Self-growth is a metamorphic concept that is one of the Holy Grails of today’s society. It is one of those notions whose definition depends completely and utterly on the person doing the defining. It is wholly about the context of the self, and the self’s societal environs. The beauty of its vagueness is that it can be adapted and is itself constantly undergoing the transformation it implies. To the philosophical, or potentially the pretentious of us, it can be all about the bettering of the moral self in a metaphysical realm, for others, simply learning how to cope with the everyday, and for the wellness and fashion industries – another marketing buzzword.
The one constant, however, is the sense of needed progress. We are always searching for something more, wanting to see a narrative arc in the procession of our lives. The most interesting works of fiction often include characters who change and alter, who learn and through the responding nature of their identities seem vivid and real. Human life is one of flux, and change is always considered more exciting than the reliable constant. For the eternal optimist, the possibility of something different is always the possibility of something better.
On a more pessimistic note, self-growth often seems to stem from the inherent belief that we are flawed. We find ourselves imperfect whilst believing that perfection is required. This is something that companies often profit from. Goop, for example, was given a valuation of $250m during its last round of funding last February. They try to tell us that what they offer will fill that work, make us like ourselves more. Clothes to feel beautiful, gym subscriptions to tone our bodies, green juices akin to Communion wine in their evocation of purity, and the many, many self-help books that are often targeted at women. We try to live by the guidelines of others, seeking affirmation in ticking prescribed societal boxes. Additionally, it would be easy to invoke the often declaimed evils of social media and its digital world of mirrors and carefully constructed visions of photogenic happiness. It can be a bubble in which we continually try to construct an impression of our identity through images. It is also a world where certain aesthetic values dominate, and a world where our vulnerabilities are often exposed through our gut responses to the perceived successes of others. Insecurity due to comparison with others is nothing new, it has just become more visible and prevalent through modern technology.
Instead, the feeling of falling short of some imagined ideal is really what happens when childhood ends. To quote Joan Didion, “Innocence ends when one is stripped of the delusion that one likes oneself”. It’s when we become aware of the certain railroads of life, the trains we are supposed to get in order to reach the next part of the journey. The right class at school, the right grades, then onto university, then a career, marriage and kids etc. We worry when we think we’re falling off those tracks, but to be perfectly honest, as someone who has fallen once or twice, it’s not that bad. The train won’t leave you behind and maybe you just need to figure out how to build your own way.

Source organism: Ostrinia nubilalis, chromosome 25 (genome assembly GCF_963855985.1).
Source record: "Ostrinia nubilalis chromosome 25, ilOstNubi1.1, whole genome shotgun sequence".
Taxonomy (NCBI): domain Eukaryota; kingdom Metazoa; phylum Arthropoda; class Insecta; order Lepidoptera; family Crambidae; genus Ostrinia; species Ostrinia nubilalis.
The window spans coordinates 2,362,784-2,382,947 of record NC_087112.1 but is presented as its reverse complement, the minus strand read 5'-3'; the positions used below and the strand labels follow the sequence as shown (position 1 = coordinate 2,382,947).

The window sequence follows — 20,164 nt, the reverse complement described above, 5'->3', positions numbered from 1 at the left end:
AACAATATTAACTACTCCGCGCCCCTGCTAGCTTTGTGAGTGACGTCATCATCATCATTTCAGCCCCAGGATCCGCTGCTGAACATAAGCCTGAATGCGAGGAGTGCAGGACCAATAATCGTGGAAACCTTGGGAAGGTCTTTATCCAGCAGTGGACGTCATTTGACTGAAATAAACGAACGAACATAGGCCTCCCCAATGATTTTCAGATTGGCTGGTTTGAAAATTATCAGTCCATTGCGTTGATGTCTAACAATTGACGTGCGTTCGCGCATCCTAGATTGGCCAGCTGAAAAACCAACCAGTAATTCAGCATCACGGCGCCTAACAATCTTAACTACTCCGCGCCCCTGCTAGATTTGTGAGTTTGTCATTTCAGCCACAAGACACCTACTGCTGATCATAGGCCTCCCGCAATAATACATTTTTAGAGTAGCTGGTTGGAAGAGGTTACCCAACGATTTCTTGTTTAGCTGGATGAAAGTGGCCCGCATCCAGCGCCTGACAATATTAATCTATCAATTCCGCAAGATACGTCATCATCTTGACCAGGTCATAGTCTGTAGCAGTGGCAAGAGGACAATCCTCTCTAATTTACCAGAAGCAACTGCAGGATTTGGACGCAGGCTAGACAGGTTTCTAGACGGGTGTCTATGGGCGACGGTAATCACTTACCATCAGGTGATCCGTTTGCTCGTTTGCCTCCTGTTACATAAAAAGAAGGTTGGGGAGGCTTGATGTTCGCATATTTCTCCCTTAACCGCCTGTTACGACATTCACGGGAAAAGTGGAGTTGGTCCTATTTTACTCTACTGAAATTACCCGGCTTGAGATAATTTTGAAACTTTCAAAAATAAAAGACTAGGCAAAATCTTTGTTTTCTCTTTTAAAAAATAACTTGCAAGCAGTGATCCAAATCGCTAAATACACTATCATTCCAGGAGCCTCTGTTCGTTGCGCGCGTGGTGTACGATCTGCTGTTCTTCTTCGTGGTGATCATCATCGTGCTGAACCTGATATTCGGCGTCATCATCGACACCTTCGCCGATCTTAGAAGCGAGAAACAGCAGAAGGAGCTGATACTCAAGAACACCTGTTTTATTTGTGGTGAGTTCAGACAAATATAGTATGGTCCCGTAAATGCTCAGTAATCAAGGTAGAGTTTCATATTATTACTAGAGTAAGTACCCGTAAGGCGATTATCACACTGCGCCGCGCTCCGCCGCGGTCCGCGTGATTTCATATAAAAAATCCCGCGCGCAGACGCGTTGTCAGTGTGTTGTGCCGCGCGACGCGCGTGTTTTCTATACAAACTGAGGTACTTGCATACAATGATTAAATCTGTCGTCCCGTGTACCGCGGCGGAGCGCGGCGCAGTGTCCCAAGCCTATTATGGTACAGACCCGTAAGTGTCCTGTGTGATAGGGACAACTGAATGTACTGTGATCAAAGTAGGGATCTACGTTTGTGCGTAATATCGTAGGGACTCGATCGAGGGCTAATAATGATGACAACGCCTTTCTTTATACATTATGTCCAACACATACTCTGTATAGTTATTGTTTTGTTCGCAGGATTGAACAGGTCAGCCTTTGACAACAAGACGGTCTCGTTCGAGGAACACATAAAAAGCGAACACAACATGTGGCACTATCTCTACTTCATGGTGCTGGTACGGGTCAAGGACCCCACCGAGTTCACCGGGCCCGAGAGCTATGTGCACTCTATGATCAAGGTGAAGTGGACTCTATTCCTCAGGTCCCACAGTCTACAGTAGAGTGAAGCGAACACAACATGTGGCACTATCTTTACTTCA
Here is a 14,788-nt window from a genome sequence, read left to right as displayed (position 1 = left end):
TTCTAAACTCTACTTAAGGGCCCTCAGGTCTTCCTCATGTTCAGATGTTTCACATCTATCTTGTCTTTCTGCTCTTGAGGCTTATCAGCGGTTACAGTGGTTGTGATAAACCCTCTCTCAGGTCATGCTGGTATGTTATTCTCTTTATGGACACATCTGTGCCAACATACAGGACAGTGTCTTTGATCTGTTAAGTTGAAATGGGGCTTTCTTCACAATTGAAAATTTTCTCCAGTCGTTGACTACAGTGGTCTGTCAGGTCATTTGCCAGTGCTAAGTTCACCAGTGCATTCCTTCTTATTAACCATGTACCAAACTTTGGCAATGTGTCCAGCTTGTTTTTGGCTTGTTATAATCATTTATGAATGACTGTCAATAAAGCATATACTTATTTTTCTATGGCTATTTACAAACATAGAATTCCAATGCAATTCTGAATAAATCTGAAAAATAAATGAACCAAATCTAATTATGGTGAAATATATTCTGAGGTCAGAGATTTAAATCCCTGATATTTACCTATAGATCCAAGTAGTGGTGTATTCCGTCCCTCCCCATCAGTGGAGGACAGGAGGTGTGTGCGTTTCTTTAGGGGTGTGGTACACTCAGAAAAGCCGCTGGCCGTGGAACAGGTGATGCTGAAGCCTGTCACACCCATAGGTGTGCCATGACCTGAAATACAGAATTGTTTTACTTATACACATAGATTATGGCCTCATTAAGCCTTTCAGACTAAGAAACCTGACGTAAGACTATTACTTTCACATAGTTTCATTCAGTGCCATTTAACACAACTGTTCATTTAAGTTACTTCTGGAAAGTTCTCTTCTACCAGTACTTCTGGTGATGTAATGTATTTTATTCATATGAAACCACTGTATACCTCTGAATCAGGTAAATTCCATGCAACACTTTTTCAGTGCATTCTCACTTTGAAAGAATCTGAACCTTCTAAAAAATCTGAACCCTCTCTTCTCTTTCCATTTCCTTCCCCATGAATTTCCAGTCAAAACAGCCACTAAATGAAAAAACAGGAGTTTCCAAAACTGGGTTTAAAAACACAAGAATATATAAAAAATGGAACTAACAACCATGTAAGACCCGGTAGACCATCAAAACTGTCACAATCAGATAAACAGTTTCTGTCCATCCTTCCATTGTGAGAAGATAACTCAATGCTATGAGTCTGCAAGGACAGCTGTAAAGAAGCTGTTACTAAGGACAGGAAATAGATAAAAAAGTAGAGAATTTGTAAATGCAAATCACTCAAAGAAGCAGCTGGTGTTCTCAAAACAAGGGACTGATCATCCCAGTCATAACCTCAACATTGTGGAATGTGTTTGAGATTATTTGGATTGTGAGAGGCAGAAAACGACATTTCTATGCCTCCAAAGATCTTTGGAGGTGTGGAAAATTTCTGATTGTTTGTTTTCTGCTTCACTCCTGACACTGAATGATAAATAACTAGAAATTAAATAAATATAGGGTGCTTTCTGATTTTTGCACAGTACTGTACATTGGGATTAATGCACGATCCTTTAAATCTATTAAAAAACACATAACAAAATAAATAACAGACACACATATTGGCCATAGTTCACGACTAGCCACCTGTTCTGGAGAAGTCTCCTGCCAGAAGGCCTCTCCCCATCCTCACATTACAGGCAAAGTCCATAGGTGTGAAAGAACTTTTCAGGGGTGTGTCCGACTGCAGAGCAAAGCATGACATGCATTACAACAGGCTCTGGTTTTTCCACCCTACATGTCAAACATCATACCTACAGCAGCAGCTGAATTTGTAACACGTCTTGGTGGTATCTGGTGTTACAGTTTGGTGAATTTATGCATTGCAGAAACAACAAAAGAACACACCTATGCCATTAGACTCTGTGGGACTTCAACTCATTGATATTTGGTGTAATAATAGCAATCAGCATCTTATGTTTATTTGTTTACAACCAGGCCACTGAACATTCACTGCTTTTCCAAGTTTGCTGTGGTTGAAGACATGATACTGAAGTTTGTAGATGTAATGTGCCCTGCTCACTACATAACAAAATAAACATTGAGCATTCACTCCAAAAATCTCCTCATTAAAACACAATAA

To end that railway metaphor there, that for me is what self-growth is. In many ways, it is kind of the opposite. It’s a reversion back to being a child, allowing yourself to dream and think anything is possible and to try not to be so afraid. It is remembering to look out for yourself, like you would remember to water a plant. To find what makes you happy (within reason) and pursue it and to see things outside the monochrome vision of failure and success. But, it is also to remember to look outside yourself, try new things and be open ideas and to be aware about the feelings and lives of others. In the world of today where problems like continuing inequality, injustice and global warming seem so overwhelmingly, impossibly big, it can be easier to turn inwards instead. The desire for progress and the belief in something better and the ability for growth, can be an incredibly powerful impulse. It’s just far more constructive when looking outwards, rather than looking in.
“You have grown a little beard, I said. You see it is not true that one can’t change.”Elizabeth Hardwick